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This is the second part of a series that will explore a studio setup aimed at product photography. You can see the first here: Equipment Tips for Quick and Efficient Studio Product Photography.
Although this is built primarily for product photography you can use it for a few other genres. In this second part I will be going hands on with an actual shoot. I will show you how to set up a shoot based on the equipment from part one and go over some tips that I have gathered over the years of using it. If you haven’t read part one yet, head over there and give it a quick look so that you are up to speed with how we are about to implement that system.
Now that you are caught up let’s dive in. For almost every shoot I start by turning on my table lights. Those include the lights behind and beneath my table to allow the surface to glow from within (see photo above).
I have one of my Spiderlite TD6 heads above the table aimed straight down. This really helps fill in the top of the product and knock down the shadows caused by the table that underlights the product. My second TD6 light is the one that moves around my set. This is my main light as it is set brighter than the others and it is responsible for the main direction of light.
Settings for my lights will differ slightly from what you will need but this is a good starting point. The overhead TD6 is set for 30% power. The two Flashpoint lights under the table are set to 50% power. I have two small fluorescent softboxes behind the table at full power. My main TD6 is usually at 66% power (two switches turned on).
These are the settings I run on my lights, and they work for almost all of my clients that need photos shot for their Amazon, Ebay, Etsy stores or their online company catalog. You need to realize that all bulbs are not created equal and that if you are mixing different daylight balanced fluorescents that colors can come out altered in your shots.
To counter this problem, invest in the Xrite color checker. Make a custom profile for your camera using your lights and this will ensure that colors are accurate. To find more information on incorporating the Xrite into your workflow check out this article by Andrew Gibson: How to Use the X-Rite ColorChecker Passport to Obtain Perfect Color.
As for my camera, I have one of my custom buttons pre-programmed and ready to go, I simply switch to C2 and I am shooting in seconds. My C2 settings are fixed for Manual Mode at f/16 and 1/6th of a second, highlight detection on, and a square crop. This will get me very close with my studio setup. If I need a little more blowout on my white table I slow my shutter speed, or alternatively if any clipped whites creep into my product I can increase the shutter speed.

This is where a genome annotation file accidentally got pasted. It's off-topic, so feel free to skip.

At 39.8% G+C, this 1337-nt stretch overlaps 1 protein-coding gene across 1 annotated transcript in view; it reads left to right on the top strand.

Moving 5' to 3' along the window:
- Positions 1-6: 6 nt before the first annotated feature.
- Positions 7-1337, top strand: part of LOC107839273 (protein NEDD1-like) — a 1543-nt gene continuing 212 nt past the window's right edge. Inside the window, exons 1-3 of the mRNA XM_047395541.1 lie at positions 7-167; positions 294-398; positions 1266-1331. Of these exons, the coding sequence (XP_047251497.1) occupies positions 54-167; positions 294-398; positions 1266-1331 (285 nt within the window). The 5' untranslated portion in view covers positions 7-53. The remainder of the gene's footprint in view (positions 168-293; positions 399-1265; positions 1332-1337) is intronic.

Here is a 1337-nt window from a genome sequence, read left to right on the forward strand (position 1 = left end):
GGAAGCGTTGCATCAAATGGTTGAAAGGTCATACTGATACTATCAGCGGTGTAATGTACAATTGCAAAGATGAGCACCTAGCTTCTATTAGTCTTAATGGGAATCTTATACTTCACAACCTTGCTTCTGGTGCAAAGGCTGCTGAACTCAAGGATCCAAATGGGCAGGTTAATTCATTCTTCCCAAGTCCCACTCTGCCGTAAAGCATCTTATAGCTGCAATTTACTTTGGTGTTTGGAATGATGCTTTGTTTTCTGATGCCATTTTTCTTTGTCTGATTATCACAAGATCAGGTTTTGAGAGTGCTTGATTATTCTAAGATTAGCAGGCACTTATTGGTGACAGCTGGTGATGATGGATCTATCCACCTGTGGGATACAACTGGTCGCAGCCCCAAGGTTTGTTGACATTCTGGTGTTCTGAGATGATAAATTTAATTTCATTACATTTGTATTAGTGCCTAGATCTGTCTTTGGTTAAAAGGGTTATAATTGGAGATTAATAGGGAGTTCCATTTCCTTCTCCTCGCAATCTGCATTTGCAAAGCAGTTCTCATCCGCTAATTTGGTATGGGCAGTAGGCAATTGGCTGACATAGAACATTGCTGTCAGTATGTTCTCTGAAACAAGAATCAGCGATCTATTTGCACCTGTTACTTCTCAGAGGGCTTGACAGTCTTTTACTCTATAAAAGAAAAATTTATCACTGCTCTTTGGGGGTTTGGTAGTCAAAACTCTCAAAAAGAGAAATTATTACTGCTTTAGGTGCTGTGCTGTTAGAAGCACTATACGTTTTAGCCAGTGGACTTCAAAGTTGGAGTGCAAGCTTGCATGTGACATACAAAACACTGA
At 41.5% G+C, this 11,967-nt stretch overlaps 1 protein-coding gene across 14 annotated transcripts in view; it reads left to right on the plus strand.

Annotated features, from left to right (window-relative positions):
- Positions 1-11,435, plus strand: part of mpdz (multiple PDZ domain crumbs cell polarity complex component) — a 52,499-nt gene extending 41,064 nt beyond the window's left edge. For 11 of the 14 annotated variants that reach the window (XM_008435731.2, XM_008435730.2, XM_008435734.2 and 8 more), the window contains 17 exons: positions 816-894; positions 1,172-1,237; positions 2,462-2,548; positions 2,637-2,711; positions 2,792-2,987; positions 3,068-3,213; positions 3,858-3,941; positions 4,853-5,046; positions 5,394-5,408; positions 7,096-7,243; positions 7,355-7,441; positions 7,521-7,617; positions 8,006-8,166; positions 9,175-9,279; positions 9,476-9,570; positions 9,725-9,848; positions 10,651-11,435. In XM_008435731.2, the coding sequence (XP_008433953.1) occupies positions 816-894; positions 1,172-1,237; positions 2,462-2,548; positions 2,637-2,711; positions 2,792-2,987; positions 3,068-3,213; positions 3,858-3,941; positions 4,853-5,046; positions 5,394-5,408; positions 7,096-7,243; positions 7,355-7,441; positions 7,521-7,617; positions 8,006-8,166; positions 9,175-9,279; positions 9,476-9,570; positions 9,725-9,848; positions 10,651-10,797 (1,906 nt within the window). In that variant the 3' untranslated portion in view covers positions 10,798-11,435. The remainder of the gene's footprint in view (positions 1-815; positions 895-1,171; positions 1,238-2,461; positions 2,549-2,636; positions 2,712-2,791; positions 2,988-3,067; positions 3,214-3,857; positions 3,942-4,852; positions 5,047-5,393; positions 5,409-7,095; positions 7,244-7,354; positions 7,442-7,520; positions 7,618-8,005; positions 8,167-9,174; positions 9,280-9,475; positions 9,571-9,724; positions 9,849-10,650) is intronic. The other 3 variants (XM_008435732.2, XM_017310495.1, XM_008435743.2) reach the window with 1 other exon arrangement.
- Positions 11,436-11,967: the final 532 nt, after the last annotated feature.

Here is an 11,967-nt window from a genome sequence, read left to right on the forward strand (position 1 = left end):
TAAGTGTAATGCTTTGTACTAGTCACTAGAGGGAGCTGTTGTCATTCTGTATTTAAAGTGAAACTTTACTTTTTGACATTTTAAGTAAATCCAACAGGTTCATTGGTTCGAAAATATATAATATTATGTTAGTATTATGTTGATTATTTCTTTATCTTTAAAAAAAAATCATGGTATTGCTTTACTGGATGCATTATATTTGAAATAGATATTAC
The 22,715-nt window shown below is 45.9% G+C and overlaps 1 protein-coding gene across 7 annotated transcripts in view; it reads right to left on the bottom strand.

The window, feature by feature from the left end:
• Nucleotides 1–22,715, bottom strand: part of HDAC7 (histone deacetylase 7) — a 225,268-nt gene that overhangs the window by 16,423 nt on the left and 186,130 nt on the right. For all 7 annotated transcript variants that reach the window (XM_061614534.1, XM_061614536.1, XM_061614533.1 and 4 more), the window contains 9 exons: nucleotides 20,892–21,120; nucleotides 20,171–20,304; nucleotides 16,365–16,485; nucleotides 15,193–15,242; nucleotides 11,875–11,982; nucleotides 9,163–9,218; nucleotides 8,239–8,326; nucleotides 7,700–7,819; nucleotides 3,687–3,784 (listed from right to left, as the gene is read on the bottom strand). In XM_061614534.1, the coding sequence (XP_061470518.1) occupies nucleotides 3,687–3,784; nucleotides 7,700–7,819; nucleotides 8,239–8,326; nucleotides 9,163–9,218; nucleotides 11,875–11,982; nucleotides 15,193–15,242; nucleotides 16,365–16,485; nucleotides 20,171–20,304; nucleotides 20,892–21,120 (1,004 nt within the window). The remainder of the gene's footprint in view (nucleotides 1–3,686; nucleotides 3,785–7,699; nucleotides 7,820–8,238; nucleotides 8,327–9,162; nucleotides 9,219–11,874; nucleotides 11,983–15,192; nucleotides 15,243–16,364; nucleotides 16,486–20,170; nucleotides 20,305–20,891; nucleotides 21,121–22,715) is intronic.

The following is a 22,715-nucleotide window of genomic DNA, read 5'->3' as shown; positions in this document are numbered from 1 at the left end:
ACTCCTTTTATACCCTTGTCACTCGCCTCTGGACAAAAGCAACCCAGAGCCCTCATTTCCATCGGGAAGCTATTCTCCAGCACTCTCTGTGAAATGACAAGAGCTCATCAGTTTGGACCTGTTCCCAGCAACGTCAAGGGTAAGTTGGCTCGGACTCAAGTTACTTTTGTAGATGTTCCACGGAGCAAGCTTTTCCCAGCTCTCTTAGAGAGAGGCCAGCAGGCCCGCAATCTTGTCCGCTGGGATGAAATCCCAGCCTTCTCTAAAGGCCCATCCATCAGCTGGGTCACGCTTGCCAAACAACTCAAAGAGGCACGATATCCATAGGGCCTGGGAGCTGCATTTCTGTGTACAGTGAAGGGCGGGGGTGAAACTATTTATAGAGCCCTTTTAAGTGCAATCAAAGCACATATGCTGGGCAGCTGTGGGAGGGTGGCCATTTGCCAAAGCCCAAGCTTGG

I also find that manual focus is much faster in this situation. Focus hunt happens a lot during shoots and it eats time quickly when you are shooting 20+ products with 4+ angles per part. With a quick flick of a button on the back of my camera, I can enter Live View mode, zoom in, and get the exact focus that I would like. I shoot with highlight detection on so that when the image comes up for review anything that is clipped will flash black.
From there I am able to determine if I obtained a proper exposure. The histogram doesn’t help very much here as it is always going to be spiked to the right because I am purposely blowing out the background. I have also set my camera to crop the image to a square as this tends to be the only format my customers want for this style of photography.
A big tip that I can share with you is to use a raised platform. The reason you need a raised platform is because when an object gets placed directly on the table surface it tends to add a glaring highlight to the bottom of the product. The tabletop and the highlight are so close in terms of power it becomes difficult to blow out your table and keep the highlight on the bottom of your product from clipping. I have a super easy solution to get around this dilemma. What I did was take two boxes, stack them on top of each other, and then wrapped both in regular old white printer paper.
If you leave them unwrapped then you will have black strips reflecting in your product. The next thing I did was get a sheet of clear acrylic from Lowes. It is a quarter inch thick, and is 18×24″. It cost me around $20. I place this acrylic on top of the wrapped boxes which raises the shooting surface by seven inches.